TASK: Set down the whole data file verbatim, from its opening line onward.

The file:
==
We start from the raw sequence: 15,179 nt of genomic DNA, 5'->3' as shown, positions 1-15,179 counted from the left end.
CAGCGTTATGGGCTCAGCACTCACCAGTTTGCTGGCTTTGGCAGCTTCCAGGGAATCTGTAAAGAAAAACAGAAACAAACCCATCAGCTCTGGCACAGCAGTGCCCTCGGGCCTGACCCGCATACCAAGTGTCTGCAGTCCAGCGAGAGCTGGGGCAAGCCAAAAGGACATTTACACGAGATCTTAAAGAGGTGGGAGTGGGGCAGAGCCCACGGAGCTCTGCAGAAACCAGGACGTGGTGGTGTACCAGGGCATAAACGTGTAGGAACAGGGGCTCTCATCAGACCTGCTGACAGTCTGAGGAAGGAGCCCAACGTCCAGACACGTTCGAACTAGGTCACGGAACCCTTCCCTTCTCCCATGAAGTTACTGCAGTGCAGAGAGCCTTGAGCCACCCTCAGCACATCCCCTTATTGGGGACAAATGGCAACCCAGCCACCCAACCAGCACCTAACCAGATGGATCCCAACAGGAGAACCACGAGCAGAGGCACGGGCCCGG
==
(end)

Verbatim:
We start from the raw sequence: 15,179 nt of genomic DNA, 5'->3' as shown, positions 1-15,179 counted from the left end.
CAGCGTTATGGGCTCAGCACTCACCAGTTTGCTGGCTTTGGCAGCTTCCAGGGAATCTGTAAAGAAAAACAGAAACAAACCCATCAGCTCTGGCACAGCAGTGCCCTCGGGCCTGACCCGCATACCAAGTGTCTGCAGTCCAGCGAGAGCTGGGGCAAGCCAAAAGGACATTTACACGAGATCTTAAAGAGGTGGGAGTGGGGCAGAGCCCACGGAGCTCTGCAGAAACCAGGACGTGGTGGTGTACCAGGGCATAAACGTGTAGGAACAGGGGCTCTCATCAGACCTGCTGACAGTCTGAGGAAGGAGCCCAACGTCCAGACACGTTCGAACTAGGTCACGGAACCCTTCCCTTCTCCCATGAAGTTACTGCAGTGCAGAGAGCCTTGAGCCACCCTCAGCACATCCCCTTATTGGGGACAAATGGCAACCCAGCCACCCAACCAGCACCTAACCAGATGGATCCCAACAGGAGAACCACGAGCAGAGGCACGGGCCCGG